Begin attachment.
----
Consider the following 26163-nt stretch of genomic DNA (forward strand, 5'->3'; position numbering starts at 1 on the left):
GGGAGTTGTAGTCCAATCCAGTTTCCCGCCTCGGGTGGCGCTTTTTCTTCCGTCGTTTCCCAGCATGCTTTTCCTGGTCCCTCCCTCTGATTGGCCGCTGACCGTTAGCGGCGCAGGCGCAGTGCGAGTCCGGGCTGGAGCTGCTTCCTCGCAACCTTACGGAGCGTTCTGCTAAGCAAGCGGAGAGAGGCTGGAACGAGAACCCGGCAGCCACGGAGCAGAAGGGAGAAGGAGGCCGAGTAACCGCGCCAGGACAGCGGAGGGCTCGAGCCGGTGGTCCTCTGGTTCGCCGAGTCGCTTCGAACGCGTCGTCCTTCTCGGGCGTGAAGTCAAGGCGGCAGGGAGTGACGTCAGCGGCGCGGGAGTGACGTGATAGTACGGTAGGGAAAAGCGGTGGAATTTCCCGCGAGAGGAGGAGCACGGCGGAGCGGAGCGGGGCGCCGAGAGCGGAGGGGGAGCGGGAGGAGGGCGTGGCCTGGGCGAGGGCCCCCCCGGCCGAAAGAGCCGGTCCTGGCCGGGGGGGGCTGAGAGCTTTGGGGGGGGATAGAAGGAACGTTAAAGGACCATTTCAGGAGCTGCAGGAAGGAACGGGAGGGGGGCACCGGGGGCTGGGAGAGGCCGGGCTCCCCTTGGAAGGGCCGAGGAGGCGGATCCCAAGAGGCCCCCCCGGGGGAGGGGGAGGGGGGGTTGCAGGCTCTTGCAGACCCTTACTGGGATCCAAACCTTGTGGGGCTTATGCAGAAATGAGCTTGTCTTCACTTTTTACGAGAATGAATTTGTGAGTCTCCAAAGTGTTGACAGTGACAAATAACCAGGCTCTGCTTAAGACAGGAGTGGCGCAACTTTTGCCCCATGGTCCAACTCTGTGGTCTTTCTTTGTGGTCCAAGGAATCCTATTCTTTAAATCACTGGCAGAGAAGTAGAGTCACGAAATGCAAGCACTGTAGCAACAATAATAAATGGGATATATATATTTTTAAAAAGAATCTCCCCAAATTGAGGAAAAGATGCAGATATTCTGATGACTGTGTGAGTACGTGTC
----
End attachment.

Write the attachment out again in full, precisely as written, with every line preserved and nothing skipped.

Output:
Consider the following 26163-nt stretch of genomic DNA (forward strand, 5'->3'; position numbering starts at 1 on the left):
GGGAGTTGTAGTCCAATCCAGTTTCCCGCCTCGGGTGGCGCTTTTTCTTCCGTCGTTTCCCAGCATGCTTTTCCTGGTCCCTCCCTCTGATTGGCCGCTGACCGTTAGCGGCGCAGGCGCAGTGCGAGTCCGGGCTGGAGCTGCTTCCTCGCAACCTTACGGAGCGTTCTGCTAAGCAAGCGGAGAGAGGCTGGAACGAGAACCCGGCAGCCACGGAGCAGAAGGGAGAAGGAGGCCGAGTAACCGCGCCAGGACAGCGGAGGGCTCGAGCCGGTGGTCCTCTGGTTCGCCGAGTCGCTTCGAACGCGTCGTCCTTCTCGGGCGTGAAGTCAAGGCGGCAGGGAGTGACGTCAGCGGCGCGGGAGTGACGTGATAGTACGGTAGGGAAAAGCGGTGGAATTTCCCGCGAGAGGAGGAGCACGGCGGAGCGGAGCGGGGCGCCGAGAGCGGAGGGGGAGCGGGAGGAGGGCGTGGCCTGGGCGAGGGCCCCCCCGGCCGAAAGAGCCGGTCCTGGCCGGGGGGGGCTGAGAGCTTTGGGGGGGGATAGAAGGAACGTTAAAGGACCATTTCAGGAGCTGCAGGAAGGAACGGGAGGGGGGCACCGGGGGCTGGGAGAGGCCGGGCTCCCCTTGGAAGGGCCGAGGAGGCGGATCCCAAGAGGCCCCCCCGGGGGAGGGGGAGGGGGGGTTGCAGGCTCTTGCAGACCCTTACTGGGATCCAAACCTTGTGGGGCTTATGCAGAAATGAGCTTGTCTTCACTTTTTACGAGAATGAATTTGTGAGTCTCCAAAGTGTTGACAGTGACAAATAACCAGGCTCTGCTTAAGACAGGAGTGGCGCAACTTTTGCCCCATGGTCCAACTCTGTGGTCTTTCTTTGTGGTCCAAGGAATCCTATTCTTTAAATCACTGGCAGAGAAGTAGAGTCACGAAATGCAAGCACTGTAGCAACAATAATAAATGGGATATATATATTTTTAAAAAGAATCTCCCCAAATTGAGGAAAAGATGCAGATATTCTGATGACTGTGTGAGTACGTGTC